With less than four weeks left until Election Day, the divisive rhetoric that has been characteristic of recent politics has once again boiled over into an all-too-familiar display of politically charged violence. This election season has been mired in a toxic climate of violence in which one Presidential candidate routinely encourages the use of fear-mongering and voter intimidation through thinly veiled threats. As a result, for the first time since the Democratic Convention riots of 1968, reports of outbursts of political violence have become a regular staple in the news media.
Protesters all along the political spectrum have resorted to violence to express their anger and frustration. Rallies held for both candidates are frequently disrupted, and occasionally cancelled by unrest and fights within the audience. Most notably from voters on the left, the Democratic National Convention this past July was roiled by altercations between the police and Bernie Sanders supporters in the streets of Philadelphia.
This past weekend, a local GOP office in North Carolina was firebombed. The fire, apparently started by a Molotov cocktail, badly damaged the inside of the political office, melting furniture, campaign signs, and supplies before burning itself out early Sunday morning. In addition to the attack, a swastika and “Nazi Republicans get out of town or else” were spray painted on the side of a nearby building. The incident took place in overwhelmingly Democratic Orange County, home to the University of North Carolina Chapel Hill. This latest act of violence fits into the pattern of politically motivated violence that has emerged during this election season.
Leaders from both parties were quick to condemn the attack. Governor Pat McCrory called the firebombing “an attack on our democracy,” while another state GOP official called it an act of “political terrorism.” State Democrats also sought to distance themselves from the attack, with the North Carolina Democratic Party censuring it as an “outrageous act of violence.” Attorney General Roy Cooper, who is locked in a tight race in the gubernatorial election, tweeted “Violence has no place in our democracy and can not be tolerated. The culprits must be caught and brought to justice.”
Both presidential candidates also responded to the attack on social media, albeit in very different ways. Democratic nominee Hillary Clinton criticized the attack as “horrific and unacceptable” and expressed support for its victims on Twitter. In contrast, Republican nominee Donald Trump called the perpetrators of the crime “animals” and implicitly tied their actions back to the Democratic Party, suggesting the attack was a response to him leading North Carolina polls (he’s not).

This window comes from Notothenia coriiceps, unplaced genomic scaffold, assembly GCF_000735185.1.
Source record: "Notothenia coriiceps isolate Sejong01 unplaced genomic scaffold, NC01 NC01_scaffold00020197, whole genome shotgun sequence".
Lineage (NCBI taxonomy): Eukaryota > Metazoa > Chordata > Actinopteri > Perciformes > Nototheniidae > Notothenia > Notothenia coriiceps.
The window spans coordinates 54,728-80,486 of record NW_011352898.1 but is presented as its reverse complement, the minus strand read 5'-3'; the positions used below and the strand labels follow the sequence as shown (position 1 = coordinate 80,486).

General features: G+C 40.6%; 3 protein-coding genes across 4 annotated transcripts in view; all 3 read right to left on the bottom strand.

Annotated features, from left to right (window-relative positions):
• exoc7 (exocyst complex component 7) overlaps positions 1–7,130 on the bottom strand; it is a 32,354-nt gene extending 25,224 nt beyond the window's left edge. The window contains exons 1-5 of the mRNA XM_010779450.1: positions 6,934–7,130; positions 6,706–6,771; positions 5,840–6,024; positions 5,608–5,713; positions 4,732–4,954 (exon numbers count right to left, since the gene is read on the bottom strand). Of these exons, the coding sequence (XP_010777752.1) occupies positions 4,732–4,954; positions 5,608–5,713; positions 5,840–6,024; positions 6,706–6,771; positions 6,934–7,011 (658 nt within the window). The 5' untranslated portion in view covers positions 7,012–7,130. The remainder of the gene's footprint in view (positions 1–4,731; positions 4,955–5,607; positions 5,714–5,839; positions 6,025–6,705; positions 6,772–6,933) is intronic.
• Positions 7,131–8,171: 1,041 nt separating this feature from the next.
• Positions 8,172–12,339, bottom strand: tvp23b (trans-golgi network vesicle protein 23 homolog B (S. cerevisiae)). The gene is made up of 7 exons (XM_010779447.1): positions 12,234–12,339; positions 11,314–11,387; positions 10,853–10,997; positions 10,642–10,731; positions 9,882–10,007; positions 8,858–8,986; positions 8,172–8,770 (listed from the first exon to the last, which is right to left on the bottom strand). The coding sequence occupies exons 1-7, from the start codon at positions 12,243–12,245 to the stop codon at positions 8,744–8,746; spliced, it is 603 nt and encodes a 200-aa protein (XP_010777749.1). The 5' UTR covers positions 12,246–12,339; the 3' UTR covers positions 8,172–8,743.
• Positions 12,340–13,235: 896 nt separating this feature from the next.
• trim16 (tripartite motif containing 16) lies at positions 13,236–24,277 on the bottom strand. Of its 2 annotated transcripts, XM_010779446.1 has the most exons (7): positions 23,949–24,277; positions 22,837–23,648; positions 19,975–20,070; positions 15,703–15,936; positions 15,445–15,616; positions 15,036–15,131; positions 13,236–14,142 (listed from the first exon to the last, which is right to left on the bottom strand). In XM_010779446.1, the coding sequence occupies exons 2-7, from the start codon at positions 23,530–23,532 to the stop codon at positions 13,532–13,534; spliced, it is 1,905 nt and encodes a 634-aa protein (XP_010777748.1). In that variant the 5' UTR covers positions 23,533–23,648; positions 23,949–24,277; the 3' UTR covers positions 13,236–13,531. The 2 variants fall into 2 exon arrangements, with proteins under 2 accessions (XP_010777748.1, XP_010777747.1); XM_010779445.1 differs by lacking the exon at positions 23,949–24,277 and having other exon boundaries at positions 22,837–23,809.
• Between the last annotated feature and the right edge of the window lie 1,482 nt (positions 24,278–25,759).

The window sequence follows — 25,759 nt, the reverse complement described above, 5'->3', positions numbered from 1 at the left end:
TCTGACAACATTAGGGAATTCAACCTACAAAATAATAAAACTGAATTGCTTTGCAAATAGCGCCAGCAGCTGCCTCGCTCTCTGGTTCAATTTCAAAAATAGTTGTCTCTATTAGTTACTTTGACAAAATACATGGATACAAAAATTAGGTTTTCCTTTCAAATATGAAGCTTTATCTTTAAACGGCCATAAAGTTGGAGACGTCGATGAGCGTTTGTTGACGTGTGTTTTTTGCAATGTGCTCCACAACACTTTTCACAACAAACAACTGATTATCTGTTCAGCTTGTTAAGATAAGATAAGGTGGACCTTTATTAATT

Trump’s response comes across as hypocritical, given that he has repeatedly incited violence and encouraged the use of force against any dissenters at rallies. Racial slurs, offensive rhetoric and violence against protesters and reporters are now typical elements of his rallies. Instead of criticizing these incidents, Trump actively encourages this rough treatment with cries of “get ‘em the hell out of here.” He has also regularly made comments condoning these actions, offering to pay for the legal fees of any violent instigators.
Moving forward, the possibility of post-election violence now looms large, thanks in part to Donald Trump’s unsubstantiated claims of election-rigging. As he continues to trail Clinton in national polls by several points, Trump has stirred up hysteria among his supporters with warnings of a global conspiracy working against him. The most recent firebombing episode only further fueled his accusations of electoral fraud by the Democratic Party. His most ardent followers have threatened to start an uprising should the election be “stolen” from him, causing groups that Trump has targeted in the past, such as immigrants and the LGBTQ community, to fear for their safety. It remains to be seen who will taken on the much-needed peacekeeping role as Trump continues down this dangerous path.